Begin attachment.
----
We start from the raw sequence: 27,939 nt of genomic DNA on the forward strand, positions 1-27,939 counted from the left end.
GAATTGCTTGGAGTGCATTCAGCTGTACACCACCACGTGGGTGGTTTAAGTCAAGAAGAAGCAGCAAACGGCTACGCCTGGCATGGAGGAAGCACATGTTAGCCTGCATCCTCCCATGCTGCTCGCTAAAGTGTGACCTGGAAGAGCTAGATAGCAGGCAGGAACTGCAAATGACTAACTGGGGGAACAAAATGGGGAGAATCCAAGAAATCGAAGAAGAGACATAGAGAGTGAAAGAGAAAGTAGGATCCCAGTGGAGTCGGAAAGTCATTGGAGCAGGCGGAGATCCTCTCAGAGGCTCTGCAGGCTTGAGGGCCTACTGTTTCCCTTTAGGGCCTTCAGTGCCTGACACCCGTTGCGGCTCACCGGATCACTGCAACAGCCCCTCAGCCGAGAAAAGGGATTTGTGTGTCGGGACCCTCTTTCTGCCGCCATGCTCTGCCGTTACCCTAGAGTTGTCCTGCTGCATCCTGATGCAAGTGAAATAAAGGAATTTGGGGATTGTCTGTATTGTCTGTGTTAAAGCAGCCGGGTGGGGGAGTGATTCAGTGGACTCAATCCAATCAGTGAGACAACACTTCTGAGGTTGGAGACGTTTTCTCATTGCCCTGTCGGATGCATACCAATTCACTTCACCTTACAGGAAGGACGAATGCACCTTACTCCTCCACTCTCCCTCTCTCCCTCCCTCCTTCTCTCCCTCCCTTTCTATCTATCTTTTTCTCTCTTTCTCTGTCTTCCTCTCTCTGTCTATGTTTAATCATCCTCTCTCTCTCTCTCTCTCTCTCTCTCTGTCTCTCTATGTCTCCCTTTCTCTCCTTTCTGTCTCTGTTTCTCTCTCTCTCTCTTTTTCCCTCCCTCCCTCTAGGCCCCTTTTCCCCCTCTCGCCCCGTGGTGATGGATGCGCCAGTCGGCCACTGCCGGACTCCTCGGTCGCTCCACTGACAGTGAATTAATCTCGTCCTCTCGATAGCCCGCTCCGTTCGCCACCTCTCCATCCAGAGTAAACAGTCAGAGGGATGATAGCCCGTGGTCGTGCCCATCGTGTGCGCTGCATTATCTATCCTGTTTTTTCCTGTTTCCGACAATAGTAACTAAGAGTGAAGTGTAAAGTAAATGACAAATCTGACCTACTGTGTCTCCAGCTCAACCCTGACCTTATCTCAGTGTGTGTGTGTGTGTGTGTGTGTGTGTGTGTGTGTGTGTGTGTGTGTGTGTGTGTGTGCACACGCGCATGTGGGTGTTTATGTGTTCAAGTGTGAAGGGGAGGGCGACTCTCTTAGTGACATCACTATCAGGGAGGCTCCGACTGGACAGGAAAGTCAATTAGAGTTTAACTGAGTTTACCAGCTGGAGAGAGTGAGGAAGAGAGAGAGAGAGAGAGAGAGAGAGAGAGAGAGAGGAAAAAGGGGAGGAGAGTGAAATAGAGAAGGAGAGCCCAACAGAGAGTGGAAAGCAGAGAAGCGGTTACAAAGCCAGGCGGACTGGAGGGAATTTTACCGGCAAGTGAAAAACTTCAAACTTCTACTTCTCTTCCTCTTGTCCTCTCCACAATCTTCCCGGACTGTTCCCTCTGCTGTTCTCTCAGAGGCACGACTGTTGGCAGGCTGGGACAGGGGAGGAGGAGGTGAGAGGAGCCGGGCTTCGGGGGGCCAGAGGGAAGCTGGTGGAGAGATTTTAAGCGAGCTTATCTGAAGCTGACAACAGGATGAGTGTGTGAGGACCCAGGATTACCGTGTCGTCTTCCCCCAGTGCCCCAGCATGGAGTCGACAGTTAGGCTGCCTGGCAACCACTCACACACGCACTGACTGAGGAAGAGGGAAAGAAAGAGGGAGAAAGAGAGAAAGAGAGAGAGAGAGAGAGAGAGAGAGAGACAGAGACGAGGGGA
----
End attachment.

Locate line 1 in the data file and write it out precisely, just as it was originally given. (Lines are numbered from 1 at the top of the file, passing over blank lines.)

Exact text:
We start from the raw sequence: 27,939 nt of genomic DNA on the forward strand, positions 1-27,939 counted from the left end.